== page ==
George Ord, an American naturalist, died Jan. 24, 1866, at the age of about 85; his date of birth is unknown. Ord lived in Philadelphia and was a prominent member of the two great scientific societies of Philadelphia, the American Philosophical Society and the Academy of Natural Sciences. He was also a friend of the early American ornithologist, Alexander Wilson, and when Wilson died of overwork before finishing his 9-volume American Ornithology, Ord stepped in and saw the last volumes through the press. He wrote many of the descriptions in the final volume himself, and he even took the opportunity to name a specimen after his hero: Wilson’s plover. The plate depicting Wilson’s plover and other water birds is reproduced above (first image; the plover, with a white neck ring, is at the right). We also display another plate from this volume, which includes two American darters (anhingas), a Northern diver (loon), and an auk (second image).
So when the upstart John James Audubon appeared on the scene after Wilson died and claimed to be a much better painter of birds, Ord’s hackles rose. He defended Wilson and deprecated Audubon at every opportunity, and since he lived until 1866 and never changed his low opinion of Audubon, this lasted for a long time. He famously called Audubon an “impudent pretender” and declared that most of his descriptions and personal observations were outright fabrications. He even managed to thwart Audubon’s attempt to become a member of the Philadelphia Academy. Somehow, Ord became friends with Charles Waterton, the eccentric British traveler who collected specimens in South America and then set up the world’s first nature preserve back in England at his estate at Walton Hall. The two conspired against Audubon for years; their conniving is documented in correspondence between the two that is preserved in the archives of the American Philosophical Society.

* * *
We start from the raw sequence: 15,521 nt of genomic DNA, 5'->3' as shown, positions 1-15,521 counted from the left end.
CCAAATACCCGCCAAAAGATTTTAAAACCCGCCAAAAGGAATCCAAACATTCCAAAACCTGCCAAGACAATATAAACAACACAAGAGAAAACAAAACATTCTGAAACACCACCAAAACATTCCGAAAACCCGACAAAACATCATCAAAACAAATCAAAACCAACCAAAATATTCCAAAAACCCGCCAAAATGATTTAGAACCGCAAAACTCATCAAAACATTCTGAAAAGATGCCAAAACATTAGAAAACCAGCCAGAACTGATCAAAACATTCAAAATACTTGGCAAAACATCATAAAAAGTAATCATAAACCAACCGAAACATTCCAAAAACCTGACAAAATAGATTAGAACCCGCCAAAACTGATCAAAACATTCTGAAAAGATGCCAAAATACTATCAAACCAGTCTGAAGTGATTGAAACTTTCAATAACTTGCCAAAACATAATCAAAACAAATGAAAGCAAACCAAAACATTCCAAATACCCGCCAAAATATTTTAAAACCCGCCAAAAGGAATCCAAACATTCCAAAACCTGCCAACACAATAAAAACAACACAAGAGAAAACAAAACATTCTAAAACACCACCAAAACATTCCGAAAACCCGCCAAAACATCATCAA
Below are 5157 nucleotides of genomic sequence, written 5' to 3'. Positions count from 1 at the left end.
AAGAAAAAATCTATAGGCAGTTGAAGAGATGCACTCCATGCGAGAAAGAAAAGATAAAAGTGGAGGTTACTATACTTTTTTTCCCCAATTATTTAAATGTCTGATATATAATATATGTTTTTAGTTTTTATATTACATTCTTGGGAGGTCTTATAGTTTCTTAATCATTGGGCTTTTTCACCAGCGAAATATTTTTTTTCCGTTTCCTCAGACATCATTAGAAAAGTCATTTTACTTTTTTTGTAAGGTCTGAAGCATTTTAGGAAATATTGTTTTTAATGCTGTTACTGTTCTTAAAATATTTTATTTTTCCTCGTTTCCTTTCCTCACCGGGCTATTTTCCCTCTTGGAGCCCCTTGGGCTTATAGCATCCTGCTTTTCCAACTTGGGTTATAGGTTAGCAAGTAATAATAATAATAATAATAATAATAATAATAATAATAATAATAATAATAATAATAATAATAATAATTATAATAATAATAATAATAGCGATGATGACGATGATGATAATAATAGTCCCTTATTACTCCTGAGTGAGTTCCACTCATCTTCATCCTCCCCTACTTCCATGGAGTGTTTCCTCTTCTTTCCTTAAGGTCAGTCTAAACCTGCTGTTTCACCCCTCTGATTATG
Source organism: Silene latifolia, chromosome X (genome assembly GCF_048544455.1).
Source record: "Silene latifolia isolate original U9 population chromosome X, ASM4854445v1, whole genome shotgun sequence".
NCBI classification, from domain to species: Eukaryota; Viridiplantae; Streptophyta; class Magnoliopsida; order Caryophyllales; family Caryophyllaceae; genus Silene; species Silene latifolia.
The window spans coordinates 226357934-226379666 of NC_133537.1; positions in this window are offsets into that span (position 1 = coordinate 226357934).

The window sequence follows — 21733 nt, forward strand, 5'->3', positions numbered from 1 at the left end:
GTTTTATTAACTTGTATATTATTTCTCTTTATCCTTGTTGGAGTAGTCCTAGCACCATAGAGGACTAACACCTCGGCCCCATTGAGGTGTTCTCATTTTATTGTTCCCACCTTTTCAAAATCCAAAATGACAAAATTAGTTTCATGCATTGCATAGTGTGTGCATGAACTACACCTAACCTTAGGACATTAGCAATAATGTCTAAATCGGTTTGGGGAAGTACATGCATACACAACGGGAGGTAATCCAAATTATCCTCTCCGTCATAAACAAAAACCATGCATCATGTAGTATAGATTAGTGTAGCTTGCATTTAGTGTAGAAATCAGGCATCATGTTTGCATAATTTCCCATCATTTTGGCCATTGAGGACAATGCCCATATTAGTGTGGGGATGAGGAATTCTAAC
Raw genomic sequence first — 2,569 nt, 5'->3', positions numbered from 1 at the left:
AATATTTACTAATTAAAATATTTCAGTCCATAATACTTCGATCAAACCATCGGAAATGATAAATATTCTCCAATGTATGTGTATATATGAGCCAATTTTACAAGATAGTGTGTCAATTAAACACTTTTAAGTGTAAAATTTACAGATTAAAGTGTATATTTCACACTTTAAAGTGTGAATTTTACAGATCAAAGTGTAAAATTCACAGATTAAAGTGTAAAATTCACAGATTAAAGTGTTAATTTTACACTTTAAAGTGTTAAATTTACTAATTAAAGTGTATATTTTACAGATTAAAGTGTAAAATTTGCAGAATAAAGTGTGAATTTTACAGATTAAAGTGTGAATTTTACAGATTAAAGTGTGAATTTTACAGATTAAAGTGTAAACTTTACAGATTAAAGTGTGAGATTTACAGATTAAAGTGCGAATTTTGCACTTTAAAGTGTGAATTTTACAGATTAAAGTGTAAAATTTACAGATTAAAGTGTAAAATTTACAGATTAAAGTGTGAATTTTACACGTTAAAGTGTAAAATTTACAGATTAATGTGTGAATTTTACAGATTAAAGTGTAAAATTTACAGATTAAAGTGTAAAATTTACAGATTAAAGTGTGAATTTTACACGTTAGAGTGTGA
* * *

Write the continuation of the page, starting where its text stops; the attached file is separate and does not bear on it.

Although Ord is best known for his acrimonious antipathy to Audubon, he was certainly generous to a fault with Wilson, whom he obviously admired beyond measure. So that he might take nothing away from Wilson’s reputation, Ord refused to allow his name to be added to the title pages of the volumes of the American Ornithology that he edited (third image); the only place his name appears is at the end of the preface to volume 9 (fourth image). This modesty carried over to a venture with which Ord is hardly ever associated, because Ord made every attempt to conceal it. In 1815, an American edition was published of William Guthrie’s A New Geographical, Historical, and Commercial Grammar, to which were added several appendices, one of these being a 70-page section, “The Zoology of North America.” This is an amazing compilation, with a list of every known mammal and bird of North America, followed by a one-paragraph (at least) description of each species. This book thus contains the very first printed account of the complete North American fauna as then known. There is no mention of the author in the printed volume, although the editor stated that he wanted to do so but was prevented by the author. It is has been indubitably established that Ord was that author. The 1815 edition of Guthrie’s Commercial Grammar—the only one to contain the “North American Zoology”—is incredibly scarce; hardly any library has a copy, even in Philadelphia, but fortunately, a George Ord fan, Samuel Rhoads, secured one in 1890, and he had the “Zoology” section reset and printed, calling his book: A Reprint of the North American Zoology, by George Ord (1894). Happily, we have this work in our History of Science Collection. It also contains the first printed portrait of Ord, in black and white, based on the original oil at the American Philosophical Society; we show the original above (fifth image).
Dr. William B. Ashworth, Jr., Consultant for the History of Science, Linda Hall Library and Associate Professor, Department of History, University of Missouri-Kansas City. Comments or corrections are welcome; please direct to email@example.com.